They were joined then by Georgiana and Lady Matlock immediately attempted to persuade her niece to return with them to town and then travel on to Matlock at Christmas, as had originally been arranged. Seeing that her new sister was uncomfortable with the pressure being put on her to change her mind, Elizabeth stepped in and deftly changed the subject; she enquired about the friends they had left in town who had been unable to attend the wedding, looking particularly at Richard when she pointedly asked after Mrs Peters. This of course gained his mother's attention and he looked vaguely alarmed at her interest, the question of Georgiana's travel plans effectively set aside in favour of this much more interesting development. As Richard attempted to deflect his mother's questions he glared playfully at Elizabeth but she simply shrugged and smiled, reasoning that it was the least he deserved for teasing her husband so mercilessly prior to their wedding!
"Thank you," Georgiana whispered to her, her relief evident. She had always found it hard exerting her opinion when her aunt and uncle were concerned.
"You're welcome," Elizabeth assured her kindly. "I hope though that you do not feel obliged to remain here, if you are inclined to go with your aunt and uncle," she added. "My father would understand."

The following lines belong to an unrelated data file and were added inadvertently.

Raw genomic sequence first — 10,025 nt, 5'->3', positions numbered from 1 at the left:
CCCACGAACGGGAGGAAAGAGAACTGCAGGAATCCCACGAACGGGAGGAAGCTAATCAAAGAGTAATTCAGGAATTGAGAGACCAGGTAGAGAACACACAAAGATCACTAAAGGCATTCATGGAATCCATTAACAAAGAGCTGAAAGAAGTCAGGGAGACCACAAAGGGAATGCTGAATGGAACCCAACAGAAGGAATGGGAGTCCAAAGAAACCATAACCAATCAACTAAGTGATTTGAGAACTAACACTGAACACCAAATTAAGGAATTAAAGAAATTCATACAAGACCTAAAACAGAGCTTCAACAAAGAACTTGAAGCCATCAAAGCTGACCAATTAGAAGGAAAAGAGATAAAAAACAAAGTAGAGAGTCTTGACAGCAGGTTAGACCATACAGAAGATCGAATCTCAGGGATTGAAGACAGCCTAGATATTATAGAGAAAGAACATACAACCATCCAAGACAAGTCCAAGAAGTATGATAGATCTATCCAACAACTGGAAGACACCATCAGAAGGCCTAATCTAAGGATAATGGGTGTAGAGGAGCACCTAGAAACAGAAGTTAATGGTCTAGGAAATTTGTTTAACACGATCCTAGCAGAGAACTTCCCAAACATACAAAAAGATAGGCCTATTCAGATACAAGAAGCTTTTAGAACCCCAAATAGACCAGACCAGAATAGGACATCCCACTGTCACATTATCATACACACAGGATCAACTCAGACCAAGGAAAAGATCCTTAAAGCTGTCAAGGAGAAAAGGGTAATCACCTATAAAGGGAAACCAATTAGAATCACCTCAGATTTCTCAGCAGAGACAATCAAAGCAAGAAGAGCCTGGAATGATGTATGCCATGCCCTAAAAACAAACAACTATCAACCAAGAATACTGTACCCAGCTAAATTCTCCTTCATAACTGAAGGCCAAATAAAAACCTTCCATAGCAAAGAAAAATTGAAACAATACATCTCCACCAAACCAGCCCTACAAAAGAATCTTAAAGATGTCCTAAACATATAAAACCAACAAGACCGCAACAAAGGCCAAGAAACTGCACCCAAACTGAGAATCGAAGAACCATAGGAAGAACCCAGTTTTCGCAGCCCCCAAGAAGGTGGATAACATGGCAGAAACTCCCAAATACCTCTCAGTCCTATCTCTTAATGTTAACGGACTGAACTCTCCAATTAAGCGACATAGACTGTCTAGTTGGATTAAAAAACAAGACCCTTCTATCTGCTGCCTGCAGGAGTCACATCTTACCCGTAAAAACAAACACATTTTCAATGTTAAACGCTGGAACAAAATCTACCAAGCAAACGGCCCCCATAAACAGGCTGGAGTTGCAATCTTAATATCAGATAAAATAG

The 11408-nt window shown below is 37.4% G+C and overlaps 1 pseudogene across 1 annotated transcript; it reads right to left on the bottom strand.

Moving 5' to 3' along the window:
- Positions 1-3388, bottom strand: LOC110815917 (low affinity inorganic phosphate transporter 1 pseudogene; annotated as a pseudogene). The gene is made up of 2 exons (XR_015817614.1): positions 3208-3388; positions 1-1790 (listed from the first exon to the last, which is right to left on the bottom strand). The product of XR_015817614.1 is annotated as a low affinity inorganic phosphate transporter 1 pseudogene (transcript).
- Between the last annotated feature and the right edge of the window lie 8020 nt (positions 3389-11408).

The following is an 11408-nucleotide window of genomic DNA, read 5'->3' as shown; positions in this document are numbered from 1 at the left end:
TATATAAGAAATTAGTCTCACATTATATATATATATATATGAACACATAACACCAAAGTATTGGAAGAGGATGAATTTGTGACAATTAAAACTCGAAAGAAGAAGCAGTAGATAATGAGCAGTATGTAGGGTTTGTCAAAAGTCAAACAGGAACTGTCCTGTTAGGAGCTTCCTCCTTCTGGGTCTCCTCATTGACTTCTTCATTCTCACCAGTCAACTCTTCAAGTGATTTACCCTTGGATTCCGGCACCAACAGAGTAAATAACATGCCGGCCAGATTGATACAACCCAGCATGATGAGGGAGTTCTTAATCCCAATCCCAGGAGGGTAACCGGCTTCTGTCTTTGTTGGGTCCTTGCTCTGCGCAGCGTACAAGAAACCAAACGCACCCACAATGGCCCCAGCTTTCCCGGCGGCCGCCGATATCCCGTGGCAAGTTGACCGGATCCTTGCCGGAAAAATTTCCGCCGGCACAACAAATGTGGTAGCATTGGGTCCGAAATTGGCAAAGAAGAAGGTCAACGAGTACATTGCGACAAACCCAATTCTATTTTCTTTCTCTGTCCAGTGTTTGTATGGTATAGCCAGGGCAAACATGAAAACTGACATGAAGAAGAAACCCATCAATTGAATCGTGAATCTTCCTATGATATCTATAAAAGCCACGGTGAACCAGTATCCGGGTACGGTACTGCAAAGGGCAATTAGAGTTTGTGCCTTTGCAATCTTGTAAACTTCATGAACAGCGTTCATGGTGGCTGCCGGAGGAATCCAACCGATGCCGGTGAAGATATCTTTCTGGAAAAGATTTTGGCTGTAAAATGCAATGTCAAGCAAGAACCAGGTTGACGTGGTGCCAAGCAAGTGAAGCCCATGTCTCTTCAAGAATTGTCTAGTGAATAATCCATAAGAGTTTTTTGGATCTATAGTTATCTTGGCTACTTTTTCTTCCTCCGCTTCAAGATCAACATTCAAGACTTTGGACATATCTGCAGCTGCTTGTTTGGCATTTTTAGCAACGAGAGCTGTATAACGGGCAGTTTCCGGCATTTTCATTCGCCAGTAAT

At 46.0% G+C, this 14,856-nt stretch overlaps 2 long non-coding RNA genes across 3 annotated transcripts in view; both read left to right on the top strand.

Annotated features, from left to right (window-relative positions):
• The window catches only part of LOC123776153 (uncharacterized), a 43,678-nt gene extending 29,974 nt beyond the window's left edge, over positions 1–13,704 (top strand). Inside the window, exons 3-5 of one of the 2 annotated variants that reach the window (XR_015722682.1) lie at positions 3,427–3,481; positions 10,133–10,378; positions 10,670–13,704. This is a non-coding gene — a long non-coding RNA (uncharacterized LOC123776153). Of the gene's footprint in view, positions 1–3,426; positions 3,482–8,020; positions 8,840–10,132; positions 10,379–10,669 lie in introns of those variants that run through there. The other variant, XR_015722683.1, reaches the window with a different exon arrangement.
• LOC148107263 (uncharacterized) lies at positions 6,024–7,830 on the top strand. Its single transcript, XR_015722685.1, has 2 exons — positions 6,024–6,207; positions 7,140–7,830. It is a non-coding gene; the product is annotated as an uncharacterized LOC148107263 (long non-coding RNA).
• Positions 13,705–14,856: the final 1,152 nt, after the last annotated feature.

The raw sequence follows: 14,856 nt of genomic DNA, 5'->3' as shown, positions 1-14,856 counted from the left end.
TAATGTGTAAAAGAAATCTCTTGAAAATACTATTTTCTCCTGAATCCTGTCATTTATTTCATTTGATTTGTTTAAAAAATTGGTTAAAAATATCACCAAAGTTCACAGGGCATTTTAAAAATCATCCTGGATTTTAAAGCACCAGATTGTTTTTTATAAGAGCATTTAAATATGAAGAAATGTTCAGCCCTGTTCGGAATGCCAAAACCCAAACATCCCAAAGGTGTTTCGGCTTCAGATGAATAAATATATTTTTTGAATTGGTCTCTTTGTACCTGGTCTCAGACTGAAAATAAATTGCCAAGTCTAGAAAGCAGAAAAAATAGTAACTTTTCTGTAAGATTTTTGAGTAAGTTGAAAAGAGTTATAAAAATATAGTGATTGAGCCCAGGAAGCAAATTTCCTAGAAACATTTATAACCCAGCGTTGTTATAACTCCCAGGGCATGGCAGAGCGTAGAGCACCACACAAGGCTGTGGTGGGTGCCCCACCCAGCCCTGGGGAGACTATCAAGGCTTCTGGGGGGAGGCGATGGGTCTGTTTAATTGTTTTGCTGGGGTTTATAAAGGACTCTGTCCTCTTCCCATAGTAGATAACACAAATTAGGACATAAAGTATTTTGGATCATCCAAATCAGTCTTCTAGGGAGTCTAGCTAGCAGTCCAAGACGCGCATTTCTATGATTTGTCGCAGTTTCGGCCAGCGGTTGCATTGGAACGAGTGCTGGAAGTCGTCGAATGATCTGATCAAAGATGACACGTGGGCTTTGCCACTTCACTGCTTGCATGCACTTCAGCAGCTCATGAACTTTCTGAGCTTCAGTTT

Georgiana shook her head and assured Elizabeth that she was happy to remain at Willoughby; satisfied that the arrangements should remain as they were Elizabeth let the subject drop and turned to Darcy, suggesting that they should perhaps take some time to speak with the remainder of their guests.
From his place beside Emily, Lord Casterton watched as his daughter circulated around the room on the arm of her new husband, smiling to himself at Darcy's almost unwavering attention to his bride as she spoke with the friends and neighbours who had come to celebrate their marriage. He sighed, his feelings a confusing blend of happiness and sadness, and then looked down at Emily, surprised to see her struggling with some emotion; sensing his look she smiled and admitted,